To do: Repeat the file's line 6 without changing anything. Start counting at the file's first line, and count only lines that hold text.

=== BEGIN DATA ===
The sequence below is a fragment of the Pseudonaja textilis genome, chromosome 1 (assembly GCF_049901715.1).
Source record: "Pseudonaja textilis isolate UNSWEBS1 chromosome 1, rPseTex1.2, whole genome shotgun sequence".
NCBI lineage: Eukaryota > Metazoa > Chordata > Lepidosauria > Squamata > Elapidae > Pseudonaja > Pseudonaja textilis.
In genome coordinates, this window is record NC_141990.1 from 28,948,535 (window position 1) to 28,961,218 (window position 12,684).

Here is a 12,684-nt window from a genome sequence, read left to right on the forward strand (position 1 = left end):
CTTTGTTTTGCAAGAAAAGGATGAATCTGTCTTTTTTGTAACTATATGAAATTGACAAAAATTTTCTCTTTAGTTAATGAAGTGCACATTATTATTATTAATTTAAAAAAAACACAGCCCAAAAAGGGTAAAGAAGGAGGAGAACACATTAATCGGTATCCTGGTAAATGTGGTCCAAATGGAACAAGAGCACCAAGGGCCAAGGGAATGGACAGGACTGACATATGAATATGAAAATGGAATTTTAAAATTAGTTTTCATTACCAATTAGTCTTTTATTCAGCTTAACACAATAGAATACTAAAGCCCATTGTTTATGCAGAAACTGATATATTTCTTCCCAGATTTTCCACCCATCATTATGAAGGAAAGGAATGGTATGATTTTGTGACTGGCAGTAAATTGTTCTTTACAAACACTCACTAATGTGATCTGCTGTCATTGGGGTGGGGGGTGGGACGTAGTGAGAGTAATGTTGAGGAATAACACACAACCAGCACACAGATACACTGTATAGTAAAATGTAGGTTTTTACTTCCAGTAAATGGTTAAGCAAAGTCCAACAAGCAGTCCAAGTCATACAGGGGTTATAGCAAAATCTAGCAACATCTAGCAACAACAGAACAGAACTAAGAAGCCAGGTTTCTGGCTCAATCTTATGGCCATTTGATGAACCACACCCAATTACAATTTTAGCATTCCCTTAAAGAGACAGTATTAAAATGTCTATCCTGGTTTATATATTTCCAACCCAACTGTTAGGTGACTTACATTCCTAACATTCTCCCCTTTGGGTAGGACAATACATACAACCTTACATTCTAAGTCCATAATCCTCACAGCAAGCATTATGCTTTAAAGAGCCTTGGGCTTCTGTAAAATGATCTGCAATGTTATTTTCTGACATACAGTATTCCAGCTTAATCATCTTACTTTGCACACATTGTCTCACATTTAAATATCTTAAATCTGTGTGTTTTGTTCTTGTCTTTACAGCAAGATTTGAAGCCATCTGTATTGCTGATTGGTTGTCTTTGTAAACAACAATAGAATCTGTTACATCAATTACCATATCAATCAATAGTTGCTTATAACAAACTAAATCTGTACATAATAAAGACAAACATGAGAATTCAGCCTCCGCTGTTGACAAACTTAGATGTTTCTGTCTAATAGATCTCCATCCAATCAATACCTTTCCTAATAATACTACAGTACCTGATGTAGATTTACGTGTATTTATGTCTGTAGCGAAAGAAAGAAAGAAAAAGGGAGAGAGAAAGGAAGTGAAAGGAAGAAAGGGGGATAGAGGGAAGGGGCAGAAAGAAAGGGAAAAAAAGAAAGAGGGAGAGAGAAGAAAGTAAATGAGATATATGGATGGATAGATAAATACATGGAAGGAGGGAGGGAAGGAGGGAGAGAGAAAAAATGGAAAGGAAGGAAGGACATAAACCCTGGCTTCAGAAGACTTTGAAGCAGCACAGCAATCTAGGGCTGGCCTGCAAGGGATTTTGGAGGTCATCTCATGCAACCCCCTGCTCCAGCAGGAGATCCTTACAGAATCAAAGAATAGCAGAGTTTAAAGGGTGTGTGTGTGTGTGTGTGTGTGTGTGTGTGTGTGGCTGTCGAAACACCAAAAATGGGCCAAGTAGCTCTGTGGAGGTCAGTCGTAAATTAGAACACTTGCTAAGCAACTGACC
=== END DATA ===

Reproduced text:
CTTTGTTTTGCAAGAAAAGGATGAATCTGTCTTTTTTGTAACTATATGAAATTGACAAAAATTTTCTCTTTAGTTAATGAAGTGCACATTATTATTATTAATTTAAAAAAAACACAGCCCAAAAAGGGTAAAGAAGGAGGAGAACACATTAATCGGTATCCTGGTAAATGTGGTCCAAATGGAACAAGAGCACCAAGGGCCAAGGGAATGGACAGGACTGACATATGAATATGAAAATGGAATTTTAAAATTAGTTTTCATTACCAATTAGTCTTTTATTCAGCTTAACACAATAGAATACTAAAGCCCATTGTTTATGCAGAAACTGATATATTTCTTCCCAGATTTTCCACCCATCATTATGAAGGAAAGGAATGGTATGATTTTGTGACTGGCAGTAAATTGTTCTTTACAAACACTCACTAATGTGATCTGCTGTCATTGGGGTGGGGGGTGGGACGTAGTGAGAGTAATGTTGAGGAATAACACACAACCAGCACACAGATACACTGTATAGTAAAATGTAGGTTTTTACTTCCAGTAAATGGTTAAGCAAAGTCCAACAAGCAGTCCAAGTCATACAGGGGTTATAGCAAAATCTAGCAACATCTAGCAACAACAGAACAGAACTAAGAAGCCAGGTTTCTGGCTCAATCTTATGGCCATTTGATGAACCACACCCAATTACAATTTTAGCATTCCCTTAAAGAGACAGTATTAAAATGTCTATCCTGGTTTATATATTTCCAACCCAACTGTTAGGTGACTTACATTCCTAACATTCTCCCCTTTGGGTAGGACAATACATACAACCTTACATTCTAAGTCCATAATCCTCACAGCAAGCATTATGCTTTAAAGAGCCTTGGGCTTCTGTAAAATGATCTGCAATGTTATTTTCTGACATACAGTATTCCAGCTTAATCATCTTACTTTGCACACATTGTCTCACATTTAAATATCTTAAATCTGTGTGTTTTGTTCTTGTCTTTACAGCAAGATTTGAAGCCATCTGTATTGCTGATTGGTTGTCTTTGTAAACAACAATAGAATCTGTTACATCAATTACCATATCAATCAATAGTTGCTTATAACAAACTAAATCTGTACATAATAAAGACAAACATGAGAATTCAGCCTCCGCTGTTGACAAACTTAGATGTTTCTGTCTAATAGATCTCCATCCAATCAATACCTTTCCTAATAATACTACAGTACCTGATGTAGATTTACGTGTATTTATGTCTGTAGCGAAAGAAAGAAAGAAAAAGGGAGAGAGAAAGGAAGTGAAAGGAAGAAAGGGGGATAGAGGGAAGGGGCAGAAAGAAAGGGAAAAAAAGAAAGAGGGAGAGAGAAGAAAGTAAATGAGATATATGGATGGATAGATAAATACATGGAAGGAGGGAGGGAAGGAGGGAGAGAGAAAAAATGGAAAGGAAGGAAGGACATAAACCCTGGCTTCAGAAGACTTTGAAGCAGCACAGCAATCTAGGGCTGGCCTGCAAGGGATTTTGGAGGTCATCTCATGCAACCCCCTGCTCCAGCAGGAGATCCTTACAGAATCAAAGAATAGCAGAGTTTAAAGGGTGTGTGTGTGTGTGTGTGTGTGTGTGTGTGTGTGGCTGTCGAAACACCAAAAATGGGCCAAGTAGCTCTGTGGAGGTCAGTCGTAAATTAGAACACTTGCTAAGCAACTGACC